Aleppo, Syria's biggest city and the most important one outside of Damascus, is on the way to falling to Assad, thanks to a firestorm of Russian attacks from the air.
Democrats are down to a head-to-head contest, which was on full display last night. Both Hillary Clinton and Bernie Sanders made their respective cases fairly well, and the jostling between them for position was notable.
When society uses groups or stereotypes to sort, it discards the very thing that creates value. It's a lazy man's approach to thinking. Or, maybe it's not thinking at all. This laziness denies the very best thing each of us have to offer: ourselves.
With prudence and a serious commitment to settle one of the most tedious diplomatic disputes of the post-Cold War era through negotiation and logic, Iran demonstrated that it's not a pariah state and deserves respect.
Some recent media portrayals of Saudi Arabia as a reckless and foolish local player in the Middle East are not only misguided; they are also outdated.
The Syrian opposition delegation at the Geneva peace talks faces a cruel dilemma: hang on in the hope that its willingness to commence ceasefire discussions can produce genuine relief for hundreds of thousands of its constituents; or quit in disgust as Russia doubles-down.
Of all Gulf Cooperation Council (GCC) members, non-OPEC Oman is most vulnerable to low oil prices. In the 1990s, the sultanate discovered that its oil reserves were substantially smaller than previously thought and Oman's sovereign wealth fund is a fraction of the size of other GCC nations.
I bet my bottom dollar that this gorgeous painting, with its life-size nude figure greeting her divine lover, will become a major attraction in the Getty collection. And hopefully, no visiting politicians object to being photographed in front of it.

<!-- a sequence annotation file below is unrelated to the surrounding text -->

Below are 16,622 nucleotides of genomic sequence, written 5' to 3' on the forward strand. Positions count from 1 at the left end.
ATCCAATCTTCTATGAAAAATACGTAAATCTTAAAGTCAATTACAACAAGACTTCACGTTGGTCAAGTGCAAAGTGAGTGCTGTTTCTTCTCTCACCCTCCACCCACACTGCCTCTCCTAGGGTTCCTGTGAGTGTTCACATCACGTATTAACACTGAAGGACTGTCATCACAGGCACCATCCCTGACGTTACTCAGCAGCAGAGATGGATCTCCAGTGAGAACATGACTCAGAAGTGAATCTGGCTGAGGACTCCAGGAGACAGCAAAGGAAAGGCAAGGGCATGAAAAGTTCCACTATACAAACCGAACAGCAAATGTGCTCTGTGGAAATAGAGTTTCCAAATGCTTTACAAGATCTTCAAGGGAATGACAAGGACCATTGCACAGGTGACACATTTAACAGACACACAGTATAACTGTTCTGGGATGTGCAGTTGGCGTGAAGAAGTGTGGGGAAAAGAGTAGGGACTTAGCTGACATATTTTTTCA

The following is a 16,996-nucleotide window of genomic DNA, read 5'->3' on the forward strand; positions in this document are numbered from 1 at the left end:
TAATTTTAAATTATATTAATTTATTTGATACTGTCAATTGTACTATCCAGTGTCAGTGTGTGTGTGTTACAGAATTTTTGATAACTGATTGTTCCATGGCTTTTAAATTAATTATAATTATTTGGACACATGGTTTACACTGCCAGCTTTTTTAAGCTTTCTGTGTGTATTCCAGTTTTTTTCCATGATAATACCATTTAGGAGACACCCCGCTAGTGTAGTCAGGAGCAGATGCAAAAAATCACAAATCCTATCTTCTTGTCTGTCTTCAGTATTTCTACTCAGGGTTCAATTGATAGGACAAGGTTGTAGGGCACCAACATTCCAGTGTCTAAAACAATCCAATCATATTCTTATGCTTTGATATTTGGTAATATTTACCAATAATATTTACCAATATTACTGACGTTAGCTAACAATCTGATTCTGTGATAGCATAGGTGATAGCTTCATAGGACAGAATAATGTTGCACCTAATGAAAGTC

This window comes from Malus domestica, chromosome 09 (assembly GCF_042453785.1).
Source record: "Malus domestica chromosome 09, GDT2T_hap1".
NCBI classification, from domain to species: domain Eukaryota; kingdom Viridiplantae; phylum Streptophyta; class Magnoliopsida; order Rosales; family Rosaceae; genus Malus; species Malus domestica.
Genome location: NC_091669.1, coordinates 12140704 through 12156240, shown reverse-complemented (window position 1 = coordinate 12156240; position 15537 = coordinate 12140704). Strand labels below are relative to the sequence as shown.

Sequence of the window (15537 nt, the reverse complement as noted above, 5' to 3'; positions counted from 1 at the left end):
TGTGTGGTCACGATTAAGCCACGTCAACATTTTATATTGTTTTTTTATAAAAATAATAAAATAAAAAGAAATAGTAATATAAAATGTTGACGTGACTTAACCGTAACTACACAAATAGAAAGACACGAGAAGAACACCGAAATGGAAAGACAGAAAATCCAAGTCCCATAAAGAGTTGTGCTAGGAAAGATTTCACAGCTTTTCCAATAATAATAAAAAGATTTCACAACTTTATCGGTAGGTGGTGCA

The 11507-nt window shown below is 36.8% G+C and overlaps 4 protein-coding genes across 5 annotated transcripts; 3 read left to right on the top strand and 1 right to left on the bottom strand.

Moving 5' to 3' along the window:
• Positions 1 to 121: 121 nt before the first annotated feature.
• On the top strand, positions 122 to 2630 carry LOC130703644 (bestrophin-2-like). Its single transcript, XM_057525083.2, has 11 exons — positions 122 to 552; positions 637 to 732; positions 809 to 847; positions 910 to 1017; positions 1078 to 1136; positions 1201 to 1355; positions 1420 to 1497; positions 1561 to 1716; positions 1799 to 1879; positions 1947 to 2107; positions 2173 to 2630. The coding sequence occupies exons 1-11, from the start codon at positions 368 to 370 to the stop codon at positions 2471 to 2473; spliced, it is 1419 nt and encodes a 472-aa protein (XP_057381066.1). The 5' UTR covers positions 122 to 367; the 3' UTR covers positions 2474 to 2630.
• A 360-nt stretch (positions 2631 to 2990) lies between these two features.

Among a rising bellicose chorus there are common and disturbing themes. First is the propensity to advocate bombing any contentious threat into oblivion. The second vital commonality is a total void in personal combat experience by most of these vocal proponents.
While President Obama has the votes to sustain a certain veto should the bill reach his desk, deal opponents persist in sending a message that they will stop at nothing to undermine this signature foreign policy achievement.
Former state Rep. Jon Keyser eagerly offered his opinion on the Iran nuclear deal, but he dodged questions on whether he'd like to change TABOR and abolish a state program offering in-state tuition for undocumented college students.
Hillary Clinton likes to extol her foreign policy credentials, particularly her experience as secretary of state. She attaches herself to Barack Obama's coattails, pledging to continue his policies. But she is even more hawkish than the president.
COPENHAGEN, Denmark -- During the cartoon crisis of 2006, an association with European xenophobia and Islamophobia had grave consequences for Denmark's international diplomacy and its exposure to international terrorism. Now, its new migrant law threatens to do the same.
The first milestone in implementing the Iran nuclear deal has come and gone. As the agreement's proponents expected and opponents denied would happen, Iran has poured cement in its Arak reactor and rendered it unusable.
Riyadh's decision to execute Sheikh Nimr Baqir al-Nimr at the start of this month, the Iranian response, and the political fallout have raised the Middle East's sectarian temperatures to the highest level since the Iran-Iraq war of the 1980s.
While the strategic logic of China's desire to broaden its reach in the Middle East and North Africa is obvious, the key question is whether or not Beijing is capable of successfully navigating the region's volatile, often violent politics. Lina Benabdallah, a China-Africa scholar at the University of Florida's Center for African Studies, joins Eric & Cobus this week -- in the podcast above -- to discuss Xi's recent Mideast trip and what it says about the current direction of Chinese foreign policy.